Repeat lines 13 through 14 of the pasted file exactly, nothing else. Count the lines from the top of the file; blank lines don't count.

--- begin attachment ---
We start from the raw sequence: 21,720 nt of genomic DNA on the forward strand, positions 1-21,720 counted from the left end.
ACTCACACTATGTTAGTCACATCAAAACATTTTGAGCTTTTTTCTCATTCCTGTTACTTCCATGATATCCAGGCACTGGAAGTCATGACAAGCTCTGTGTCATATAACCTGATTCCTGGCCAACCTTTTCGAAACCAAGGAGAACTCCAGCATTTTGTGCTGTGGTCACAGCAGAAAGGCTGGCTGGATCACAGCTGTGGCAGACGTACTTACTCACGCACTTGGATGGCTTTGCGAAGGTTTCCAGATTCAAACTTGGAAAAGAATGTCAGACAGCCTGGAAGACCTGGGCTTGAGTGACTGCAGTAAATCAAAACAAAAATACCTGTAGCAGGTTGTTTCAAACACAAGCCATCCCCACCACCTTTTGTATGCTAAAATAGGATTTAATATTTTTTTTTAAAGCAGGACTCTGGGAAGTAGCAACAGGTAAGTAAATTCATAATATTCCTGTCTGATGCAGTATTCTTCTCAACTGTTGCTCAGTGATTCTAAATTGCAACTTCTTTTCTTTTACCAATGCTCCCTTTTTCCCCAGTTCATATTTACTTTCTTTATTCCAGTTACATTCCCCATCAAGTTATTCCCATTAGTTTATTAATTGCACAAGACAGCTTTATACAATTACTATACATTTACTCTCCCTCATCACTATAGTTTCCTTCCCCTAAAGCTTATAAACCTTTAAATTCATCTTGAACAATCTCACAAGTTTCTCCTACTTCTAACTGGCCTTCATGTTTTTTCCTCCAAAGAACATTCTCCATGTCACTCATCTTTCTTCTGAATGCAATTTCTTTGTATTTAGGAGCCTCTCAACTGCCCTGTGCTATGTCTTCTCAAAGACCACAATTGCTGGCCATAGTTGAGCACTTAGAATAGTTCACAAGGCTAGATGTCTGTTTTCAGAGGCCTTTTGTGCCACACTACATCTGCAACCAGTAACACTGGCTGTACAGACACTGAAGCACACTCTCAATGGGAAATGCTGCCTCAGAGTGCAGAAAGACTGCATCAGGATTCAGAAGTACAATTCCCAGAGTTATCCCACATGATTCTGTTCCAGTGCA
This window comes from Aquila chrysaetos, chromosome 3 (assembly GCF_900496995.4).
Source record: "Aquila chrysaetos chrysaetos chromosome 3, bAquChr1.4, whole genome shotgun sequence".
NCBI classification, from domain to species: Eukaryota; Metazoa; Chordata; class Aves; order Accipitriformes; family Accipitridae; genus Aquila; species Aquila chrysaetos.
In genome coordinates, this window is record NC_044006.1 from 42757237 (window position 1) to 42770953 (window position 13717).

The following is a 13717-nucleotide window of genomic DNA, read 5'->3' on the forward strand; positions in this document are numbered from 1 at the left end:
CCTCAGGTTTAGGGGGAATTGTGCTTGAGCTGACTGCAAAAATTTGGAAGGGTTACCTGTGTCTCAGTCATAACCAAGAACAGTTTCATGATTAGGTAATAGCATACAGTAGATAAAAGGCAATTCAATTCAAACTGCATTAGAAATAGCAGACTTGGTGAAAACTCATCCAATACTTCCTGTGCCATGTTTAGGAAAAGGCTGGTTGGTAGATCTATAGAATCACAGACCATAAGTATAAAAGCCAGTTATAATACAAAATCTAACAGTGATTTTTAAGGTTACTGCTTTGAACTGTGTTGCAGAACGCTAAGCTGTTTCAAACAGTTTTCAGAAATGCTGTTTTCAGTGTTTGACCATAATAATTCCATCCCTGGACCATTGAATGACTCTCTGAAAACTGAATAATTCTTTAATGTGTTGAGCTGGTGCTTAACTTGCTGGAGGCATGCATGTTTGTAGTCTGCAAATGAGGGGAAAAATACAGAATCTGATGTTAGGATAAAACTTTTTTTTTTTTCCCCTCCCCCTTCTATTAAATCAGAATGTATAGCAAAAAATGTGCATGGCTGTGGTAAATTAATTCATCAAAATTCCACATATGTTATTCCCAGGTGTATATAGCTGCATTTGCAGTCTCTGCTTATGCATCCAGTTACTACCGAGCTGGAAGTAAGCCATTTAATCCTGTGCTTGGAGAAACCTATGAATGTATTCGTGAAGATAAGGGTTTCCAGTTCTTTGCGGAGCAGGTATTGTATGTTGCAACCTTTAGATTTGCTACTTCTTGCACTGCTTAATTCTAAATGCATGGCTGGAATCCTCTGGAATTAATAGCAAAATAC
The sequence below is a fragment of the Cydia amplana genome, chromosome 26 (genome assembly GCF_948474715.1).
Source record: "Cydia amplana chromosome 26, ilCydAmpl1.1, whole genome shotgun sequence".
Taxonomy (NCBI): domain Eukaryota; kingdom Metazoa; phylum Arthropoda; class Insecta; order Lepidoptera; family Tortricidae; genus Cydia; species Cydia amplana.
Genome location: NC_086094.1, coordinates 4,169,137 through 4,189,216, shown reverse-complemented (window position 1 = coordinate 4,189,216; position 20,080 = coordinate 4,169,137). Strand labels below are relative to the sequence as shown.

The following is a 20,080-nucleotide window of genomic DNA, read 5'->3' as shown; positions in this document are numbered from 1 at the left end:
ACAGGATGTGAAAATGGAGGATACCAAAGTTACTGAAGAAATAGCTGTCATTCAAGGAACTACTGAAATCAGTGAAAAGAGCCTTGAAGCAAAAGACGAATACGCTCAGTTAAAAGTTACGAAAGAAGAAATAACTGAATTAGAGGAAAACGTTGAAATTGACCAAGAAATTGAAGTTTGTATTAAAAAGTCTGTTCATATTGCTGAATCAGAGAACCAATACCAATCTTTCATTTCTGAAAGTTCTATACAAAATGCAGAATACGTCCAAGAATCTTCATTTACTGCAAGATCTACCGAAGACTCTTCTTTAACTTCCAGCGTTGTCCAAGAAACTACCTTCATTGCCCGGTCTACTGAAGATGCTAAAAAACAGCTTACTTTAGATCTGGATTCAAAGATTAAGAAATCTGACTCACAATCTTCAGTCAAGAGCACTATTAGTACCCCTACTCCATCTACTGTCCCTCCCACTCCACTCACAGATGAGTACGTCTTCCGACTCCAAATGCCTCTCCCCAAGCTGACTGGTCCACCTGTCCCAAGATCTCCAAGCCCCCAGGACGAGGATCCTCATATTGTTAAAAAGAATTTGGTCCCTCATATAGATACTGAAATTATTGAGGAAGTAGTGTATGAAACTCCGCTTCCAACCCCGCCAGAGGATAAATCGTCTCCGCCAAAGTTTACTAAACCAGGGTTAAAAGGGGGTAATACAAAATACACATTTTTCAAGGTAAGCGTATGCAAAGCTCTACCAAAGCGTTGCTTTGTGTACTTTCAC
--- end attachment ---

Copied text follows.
The following is a 20,080-nucleotide window of genomic DNA, read 5'->3' as shown; positions in this document are numbered from 1 at the left end:
ACAGGATGTGAAAATGGAGGATACCAAAGTTACTGAAGAAATAGCTGTCATTCAAGGAACTACTGAAATCAGTGAAAAGAGCCTTGAAGCAAAAGACGAATACGCTCAGTTAAAAGTTACGAAAGAAGAAATAACTGAATTAGAGGAAAACGTTGAAATTGACCAAGAAATTGAAGTTTGTATTAAAAAGTCTGTTCATATTGCTGAATCAGAGAACCAATACCAATCTTTCATTTCTGAAAGTTCTATACAAAATGCAGAATACGTCCAAGAATCTTCATTTACTGCAAGATCTACCGAAGACTCTTCTTTAACTTCCAGCGTTGTCCAAGAAACTACCTTCATTGCCCGGTCTACTGAAGATGCTAAAAAACAGCTTACTTTAGATCTGGATTCAAAGATTAAGAAATCTGACTCACAATCTTCAGTCAAGAGCACTATTAGTACCCCTACTCCATCTACTGTCCCTCCCACTCCACTCACAGATGAGTACGTCTTCCGACTCCAAATGCCTCTCCCCAAGCTGACTGGTCCACCTGTCCCAAGATCTCCAAGCCCCCAGGACGAGGATCCTCATATTGTTAAAAAGAATTTGGTCCCTCATATAGATACTGAAATTATTGAGGAAGTAGTGTATGAAACTCCGCTTCCAACCCCGCCAGAGGATAAATCGTCTCCGCCAAAGTTTACTAAACCAGGGTTAAAAGGGGGTAATACAAAATACACATTTTTCAAGGTAAGCGTATGCAAAGCTCTACCAAAGCGTTGCTTTGTGTACTTTCAC